Brainstorm Health: Atul Gawande to Amazon-JPM-Berkshire, Congo Ebola Outbreak, Glaxo Vs Gilead
We asked for big. We got big. Atul Gawande has been named the CEO of the new joint healthcare venture between JPMorgan Chase, Berkshire Hathaway, and Amazon. It’s a helluva good choice.
Nine days ago, in a column for this newsletter (“Who Will Lead the JPMorgan-Berkshire-Amazon Health Venture? A Better Question: Who Should Lead?”), I wrote:
“I’m hoping that they’ve picked a pusher—um, as in envelope pusher. There is simply no point in setting up this enterprise unless the new leader is (a) determined as all heck to shake up the companies’ healthcare incentive system and (b) absolutely committed to integrating long-horizon prevention services, robust wellness coverage, and new consumer-focused technology into the plan(s).”
Well, that they did. Gawande, a surgeon and writer, has utterly pushed the envelope on so many issues of modern medicine—from how we spend our healthcare dollars to how we die. As Gawande wrote, indelibly, in Being Mortal, it’s no longer clear, in our Fix-It Ralph healthcare system, what dying even means anymore:
“In the past few decades, medical science has rendered obsolete centuries of experience, tradition, and language about our mortality and created a new difficulty for mankind: how to die.”
Gawande has also helped explain better than anyone, perhaps, why we spend so much for our care—and how recklessly unhinged from necessity those cost drivers often are, as I wrote about in a post in February 2017. Gawande’s famous piece for The New Yorker, “The Cost Conundrum: What a Texas town can teach us about healthcare,” remains the foremost dissection of how the fee-for-service paradigm, and its misguided set of incentives, has driven us astray.
Gawande won’t officially begin shaping this new entity—and, I would presume, more clearly defining its mission—until July 9, when he formally assumes the CEO role. But based on only a reading of his public writings, and the experiences he has shared, I would guess that he’ll focus on three key areas:
First, I imagine that he and his team will embark on a thoughtful, data-rich analysis of what’s really driving health and wellbeing in the triumvirate’s combined workforces, from the daily medicines they take to how they eat and commute to work, to the social determinants that silently shape their lives. Some may pooh-pooh more study, but understanding at a granular level what’s actually keeping employees healthy—and what isn’t—is essential if the right actions are to be taken.
Second, they’ll do the same kind of analysis on what’s driving cost—not just for the three companies but also for their employees, from copays to the carfare spent getting to the doctor and hiring a last-minute babysitter. (I would recommend they study outcome and expense separately, even if the data gathering is done at the same time—more on why I think so in a separate column.)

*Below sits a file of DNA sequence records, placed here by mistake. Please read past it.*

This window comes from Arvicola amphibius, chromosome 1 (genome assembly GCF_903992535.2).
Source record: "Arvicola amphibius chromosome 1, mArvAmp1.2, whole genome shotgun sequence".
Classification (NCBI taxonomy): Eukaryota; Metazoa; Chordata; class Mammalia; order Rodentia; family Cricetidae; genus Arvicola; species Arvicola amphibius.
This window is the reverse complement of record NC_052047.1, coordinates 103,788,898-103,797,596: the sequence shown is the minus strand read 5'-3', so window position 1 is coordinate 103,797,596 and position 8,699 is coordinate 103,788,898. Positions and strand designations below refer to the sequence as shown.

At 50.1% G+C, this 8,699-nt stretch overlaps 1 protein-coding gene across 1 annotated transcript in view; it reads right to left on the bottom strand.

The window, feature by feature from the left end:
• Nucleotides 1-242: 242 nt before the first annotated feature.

And third, though perhaps most importantly, I believe Gawande will try to vigorously reframe the conversation at the three companies about what good health and wellbeing truly mean—moving the discussion from one centered on mechanistic repairs to one about human vibrancy and potential. This isn’t a soft-and-gooey “New Age” talking point. This is the heart of the matter—and it’s this reframing that has the power to ultimately create a new model of workplace health.
Surgeons are trained to sew and reset broken bones and ligaments, unclog the body’s plumbing, fix leaky valves and gaskets, and often replace certain parts when they’re threadbare or broken. By nature, it’s a profession for mechanically minded craftsmen and artisans. But Atul Gawande is one of the special few who sees the whole in the parts. If he can bring that mind’s eye to the new healthcare venture, this corporate experiment might lead to a true path for reform.
|Clifton Leaf, Editor in Chief, FORTUNE|
How many genes are actually in the human genome? Given the immense amount of progress we’ve made in demystifying the body’s genomic building blocks, it might surprise some to learn, as Nature points out, that there’s still a fundamental unanswered question about the genome: How many genes are there, anyways? A new stab at solving that riddle identified nearly 5,000 previously unspotted genes, pegging the overall tally at about 21,000. But even that won’t be the final say. “People have been working hard at this for 20 years, and we still don’t have the answer,” Johns Hopkins’ Steven Salzberg, whose team worked on the new gene count, tells Nature. (Nature)
The war of the HIV drug heavyweights. A major AIDS conference in July will be the battleground for the two biggest firms in HIV pharmaceutical development: the U.K.’s GlaxoSmithKline and rival U.S. biotech Gilead. GSK has been trying to set itself apart from Gilead by focusing on two-drug, rather than the current standard triple-drug, HIV therapy combinations. The ultimate goal? Leapfrog Gilead in a market it more or less dominates (it holds 52% of the market share to Glaxo’s 22%) by the mid-2020s. (Reuters)
THE BIG PICTURE
The WHO says Ebola Congo outbreak under control. The World Health Organization (WHO) announced Wednesday that Ebola outbreak in the Democratic Republic of Congo has been “largely contained,” and no new cases have been reported in nearly two weeks. “Slightly over a month into the response, further spread of EVD (Ebola virus disease) has largely been contained,” said the WHO in a new report. The outbreak, the first in Africa since the 2014 pandemic, has killed 28 people since early April. (Reuters)
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|Produced by Sy Mukherjee|
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